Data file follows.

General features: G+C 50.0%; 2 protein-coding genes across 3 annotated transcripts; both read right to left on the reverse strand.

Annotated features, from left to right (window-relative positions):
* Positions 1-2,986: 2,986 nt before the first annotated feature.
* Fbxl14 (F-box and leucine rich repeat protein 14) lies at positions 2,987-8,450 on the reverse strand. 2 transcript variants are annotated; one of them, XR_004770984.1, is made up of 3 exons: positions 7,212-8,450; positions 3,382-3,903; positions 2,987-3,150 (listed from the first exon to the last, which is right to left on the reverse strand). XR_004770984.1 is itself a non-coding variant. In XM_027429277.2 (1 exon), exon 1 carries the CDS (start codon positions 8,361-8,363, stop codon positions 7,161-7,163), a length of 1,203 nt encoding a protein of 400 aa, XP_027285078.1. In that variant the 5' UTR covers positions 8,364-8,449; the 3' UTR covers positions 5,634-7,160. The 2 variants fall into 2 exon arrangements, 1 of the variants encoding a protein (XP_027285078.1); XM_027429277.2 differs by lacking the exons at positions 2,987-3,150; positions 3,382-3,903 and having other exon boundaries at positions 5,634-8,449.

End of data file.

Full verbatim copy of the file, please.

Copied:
General features: G+C 50.0%; 2 protein-coding genes across 3 annotated transcripts; both read right to left on the reverse strand.

Annotated features, from left to right (window-relative positions):
* Positions 1-2,986: 2,986 nt before the first annotated feature.
* Fbxl14 (F-box and leucine rich repeat protein 14) lies at positions 2,987-8,450 on the reverse strand. 2 transcript variants are annotated; one of them, XR_004770984.1, is made up of 3 exons: positions 7,212-8,450; positions 3,382-3,903; positions 2,987-3,150 (listed from the first exon to the last, which is right to left on the reverse strand). XR_004770984.1 is itself a non-coding variant. In XM_027429277.2 (1 exon), exon 1 carries the CDS (start codon positions 8,361-8,363, stop codon positions 7,161-7,163), a length of 1,203 nt encoding a protein of 400 aa, XP_027285078.1. In that variant the 5' UTR covers positions 8,364-8,449; the 3' UTR covers positions 5,634-7,160. The 2 variants fall into 2 exon arrangements, 1 of the variants encoding a protein (XP_027285078.1); XM_027429277.2 differs by lacking the exons at positions 2,987-3,150; positions 3,382-3,903 and having other exon boundaries at positions 5,634-8,449.